Without Lincoln's leadership I don't know if the northern states would have continued with the war. Of perhaps having the American capital and President captured by rebels would have just caused America to be even more committed to winning the war.
 

jackt62

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Without Lincoln's leadership I don't know if the northern states would have continued with the war

That is very true! Lincoln could have taken the easy way out and accepted the Crittenden proposal or some other formulation that would have either enshrined slavery and/or allowed the southland independence. But he stuck to his principles, communicated them forcefully to the public, and took strong actions to back them up, starting with re-provisioning Sumter, imposing the blockade, and calling for 75,000 volunteers. But Lincoln was also shrewd enough to understand public opinion, and only cautiously widened the nation's war aims to include emancipation. Moreover, to continue the war in the face of mounting casualties and stiffening opposition from Democrats, required an iron will. Which all together makes Lincoln one of the 2 or 3 greatest presidents.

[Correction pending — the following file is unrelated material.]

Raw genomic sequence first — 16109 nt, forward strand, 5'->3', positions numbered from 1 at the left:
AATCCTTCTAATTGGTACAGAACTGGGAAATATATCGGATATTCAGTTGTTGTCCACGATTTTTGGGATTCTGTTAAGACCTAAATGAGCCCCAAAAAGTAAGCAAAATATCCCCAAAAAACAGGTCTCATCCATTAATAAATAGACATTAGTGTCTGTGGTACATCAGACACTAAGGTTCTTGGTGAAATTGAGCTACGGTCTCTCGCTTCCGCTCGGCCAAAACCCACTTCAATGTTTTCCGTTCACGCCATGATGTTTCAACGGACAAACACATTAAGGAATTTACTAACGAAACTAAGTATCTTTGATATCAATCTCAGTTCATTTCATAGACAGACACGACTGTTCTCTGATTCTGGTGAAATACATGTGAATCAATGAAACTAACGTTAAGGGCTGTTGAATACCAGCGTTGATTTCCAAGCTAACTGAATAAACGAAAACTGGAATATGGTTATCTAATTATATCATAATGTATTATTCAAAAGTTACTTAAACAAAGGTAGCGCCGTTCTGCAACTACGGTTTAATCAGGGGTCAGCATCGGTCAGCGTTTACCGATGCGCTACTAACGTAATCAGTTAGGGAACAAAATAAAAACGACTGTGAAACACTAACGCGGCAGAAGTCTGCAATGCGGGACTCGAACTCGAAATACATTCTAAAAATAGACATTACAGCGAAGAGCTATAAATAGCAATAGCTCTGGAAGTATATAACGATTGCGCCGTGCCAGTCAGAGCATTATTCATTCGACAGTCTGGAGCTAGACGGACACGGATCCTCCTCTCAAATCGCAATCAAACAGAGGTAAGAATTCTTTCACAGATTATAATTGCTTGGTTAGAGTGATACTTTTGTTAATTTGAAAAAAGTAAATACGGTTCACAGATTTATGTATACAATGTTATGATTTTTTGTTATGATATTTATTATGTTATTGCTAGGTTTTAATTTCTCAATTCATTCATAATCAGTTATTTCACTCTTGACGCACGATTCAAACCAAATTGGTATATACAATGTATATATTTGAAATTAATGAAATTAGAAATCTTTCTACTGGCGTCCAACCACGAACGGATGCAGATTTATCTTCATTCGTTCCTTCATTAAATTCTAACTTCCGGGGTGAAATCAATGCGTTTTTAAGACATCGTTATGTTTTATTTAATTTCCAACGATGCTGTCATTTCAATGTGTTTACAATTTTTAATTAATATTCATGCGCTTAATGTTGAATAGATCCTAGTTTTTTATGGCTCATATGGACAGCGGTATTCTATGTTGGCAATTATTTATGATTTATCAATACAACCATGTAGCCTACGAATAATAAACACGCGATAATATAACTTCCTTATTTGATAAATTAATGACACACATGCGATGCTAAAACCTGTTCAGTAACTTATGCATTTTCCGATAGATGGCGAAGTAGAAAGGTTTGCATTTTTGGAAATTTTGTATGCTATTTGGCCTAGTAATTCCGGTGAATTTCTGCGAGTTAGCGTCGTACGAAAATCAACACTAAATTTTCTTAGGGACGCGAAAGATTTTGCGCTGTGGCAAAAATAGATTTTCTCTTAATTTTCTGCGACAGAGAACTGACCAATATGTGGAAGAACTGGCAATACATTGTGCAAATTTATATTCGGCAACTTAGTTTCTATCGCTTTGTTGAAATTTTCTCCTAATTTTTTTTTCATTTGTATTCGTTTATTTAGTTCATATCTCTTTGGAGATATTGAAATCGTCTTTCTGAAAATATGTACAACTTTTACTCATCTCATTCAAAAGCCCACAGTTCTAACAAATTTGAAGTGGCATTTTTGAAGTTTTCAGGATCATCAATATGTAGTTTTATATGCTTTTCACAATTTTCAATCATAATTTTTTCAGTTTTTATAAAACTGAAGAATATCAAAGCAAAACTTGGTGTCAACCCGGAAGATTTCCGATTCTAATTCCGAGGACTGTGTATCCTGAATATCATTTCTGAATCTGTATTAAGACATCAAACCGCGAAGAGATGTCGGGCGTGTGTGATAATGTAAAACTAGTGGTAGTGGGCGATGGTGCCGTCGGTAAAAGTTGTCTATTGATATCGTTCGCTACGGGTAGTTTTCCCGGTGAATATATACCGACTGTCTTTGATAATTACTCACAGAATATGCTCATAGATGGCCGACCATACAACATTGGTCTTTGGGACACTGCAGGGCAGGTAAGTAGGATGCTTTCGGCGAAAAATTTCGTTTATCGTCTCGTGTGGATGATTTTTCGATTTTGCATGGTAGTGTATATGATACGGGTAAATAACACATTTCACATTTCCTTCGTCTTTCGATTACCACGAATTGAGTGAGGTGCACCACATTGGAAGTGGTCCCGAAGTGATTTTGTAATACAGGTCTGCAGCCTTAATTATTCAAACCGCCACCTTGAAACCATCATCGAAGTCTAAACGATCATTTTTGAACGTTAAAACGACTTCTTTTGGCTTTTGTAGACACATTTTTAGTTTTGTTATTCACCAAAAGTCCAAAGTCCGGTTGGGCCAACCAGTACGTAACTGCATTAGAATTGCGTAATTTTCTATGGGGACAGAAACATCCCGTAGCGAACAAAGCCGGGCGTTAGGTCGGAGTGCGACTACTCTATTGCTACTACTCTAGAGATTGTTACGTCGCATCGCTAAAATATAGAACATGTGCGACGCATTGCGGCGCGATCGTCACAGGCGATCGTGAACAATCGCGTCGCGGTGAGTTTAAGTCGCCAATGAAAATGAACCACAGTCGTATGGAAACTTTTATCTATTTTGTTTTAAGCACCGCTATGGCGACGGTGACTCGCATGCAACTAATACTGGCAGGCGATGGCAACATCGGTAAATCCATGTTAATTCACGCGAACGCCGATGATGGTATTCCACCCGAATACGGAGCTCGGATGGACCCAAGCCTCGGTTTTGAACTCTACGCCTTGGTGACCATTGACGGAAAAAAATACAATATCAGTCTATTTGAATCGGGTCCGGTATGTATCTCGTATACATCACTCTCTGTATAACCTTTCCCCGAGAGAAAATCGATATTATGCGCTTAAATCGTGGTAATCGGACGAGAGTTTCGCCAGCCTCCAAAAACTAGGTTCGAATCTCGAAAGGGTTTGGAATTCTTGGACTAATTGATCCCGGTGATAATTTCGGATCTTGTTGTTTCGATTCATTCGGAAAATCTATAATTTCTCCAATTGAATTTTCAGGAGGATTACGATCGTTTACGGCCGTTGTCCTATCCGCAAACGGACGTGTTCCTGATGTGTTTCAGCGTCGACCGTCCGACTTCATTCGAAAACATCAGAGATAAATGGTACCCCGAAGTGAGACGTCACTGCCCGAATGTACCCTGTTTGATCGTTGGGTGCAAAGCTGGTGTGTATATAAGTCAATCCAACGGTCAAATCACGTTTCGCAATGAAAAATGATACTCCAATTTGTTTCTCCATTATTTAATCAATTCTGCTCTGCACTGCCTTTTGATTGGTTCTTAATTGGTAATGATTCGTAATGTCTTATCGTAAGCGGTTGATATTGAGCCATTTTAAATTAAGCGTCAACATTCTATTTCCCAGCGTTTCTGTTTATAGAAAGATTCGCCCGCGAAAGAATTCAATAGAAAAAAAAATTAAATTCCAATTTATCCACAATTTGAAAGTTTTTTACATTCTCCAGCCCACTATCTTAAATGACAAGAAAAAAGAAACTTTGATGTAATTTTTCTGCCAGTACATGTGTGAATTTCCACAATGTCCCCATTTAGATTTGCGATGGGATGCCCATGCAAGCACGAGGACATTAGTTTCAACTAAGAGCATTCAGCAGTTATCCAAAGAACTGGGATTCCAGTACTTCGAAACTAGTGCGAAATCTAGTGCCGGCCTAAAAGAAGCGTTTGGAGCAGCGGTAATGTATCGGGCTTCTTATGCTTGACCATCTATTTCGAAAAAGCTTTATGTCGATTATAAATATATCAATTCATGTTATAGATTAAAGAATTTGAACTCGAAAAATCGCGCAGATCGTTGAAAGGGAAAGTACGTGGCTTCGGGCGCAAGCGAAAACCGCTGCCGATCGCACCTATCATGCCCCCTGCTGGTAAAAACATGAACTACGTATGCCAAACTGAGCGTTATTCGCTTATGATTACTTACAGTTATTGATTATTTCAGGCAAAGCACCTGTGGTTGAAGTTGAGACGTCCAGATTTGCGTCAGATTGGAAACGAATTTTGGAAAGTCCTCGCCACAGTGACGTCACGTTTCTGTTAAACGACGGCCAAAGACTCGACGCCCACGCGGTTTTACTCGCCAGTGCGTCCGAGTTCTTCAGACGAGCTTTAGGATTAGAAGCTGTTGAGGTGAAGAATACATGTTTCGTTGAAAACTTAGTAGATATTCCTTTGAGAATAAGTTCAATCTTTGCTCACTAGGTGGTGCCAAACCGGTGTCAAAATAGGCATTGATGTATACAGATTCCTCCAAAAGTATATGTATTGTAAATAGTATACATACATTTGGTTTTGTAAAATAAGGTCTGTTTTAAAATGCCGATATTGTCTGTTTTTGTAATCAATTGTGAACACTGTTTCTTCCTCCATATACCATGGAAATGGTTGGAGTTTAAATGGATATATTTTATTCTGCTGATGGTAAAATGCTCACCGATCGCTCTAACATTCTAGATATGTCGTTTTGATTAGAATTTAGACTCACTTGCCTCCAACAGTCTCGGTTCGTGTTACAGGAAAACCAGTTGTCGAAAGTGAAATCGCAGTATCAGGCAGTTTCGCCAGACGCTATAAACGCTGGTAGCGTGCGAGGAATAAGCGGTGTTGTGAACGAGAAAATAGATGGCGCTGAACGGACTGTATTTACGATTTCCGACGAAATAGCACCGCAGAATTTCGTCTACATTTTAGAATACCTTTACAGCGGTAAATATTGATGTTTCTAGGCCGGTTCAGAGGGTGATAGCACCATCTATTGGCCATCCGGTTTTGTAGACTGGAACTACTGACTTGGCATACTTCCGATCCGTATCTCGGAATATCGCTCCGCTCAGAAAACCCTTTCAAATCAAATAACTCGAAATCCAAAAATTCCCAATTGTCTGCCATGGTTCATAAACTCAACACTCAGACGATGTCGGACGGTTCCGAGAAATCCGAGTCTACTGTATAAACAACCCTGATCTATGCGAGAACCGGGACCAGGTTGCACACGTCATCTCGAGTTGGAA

Andersonh1

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I'd have to say that a longer war clearly favored the North, based on what we saw actually take place. They had the manpower and the resources to keep fighting when the South had largely run out of both. A quick knockout punch of some sort was what the South needed, and they could not manage it.
 

wausaubob

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As soon as the 7 cotton states seceded, Congress admitted Kansas as a paid labor state. As the war continued the United States also admitted West Virginia and Nevada. Nebraska had sufficient population for admission, and could have been admitted if necessary.
So a longer war was very much in the interest of the Republican Party of 1862.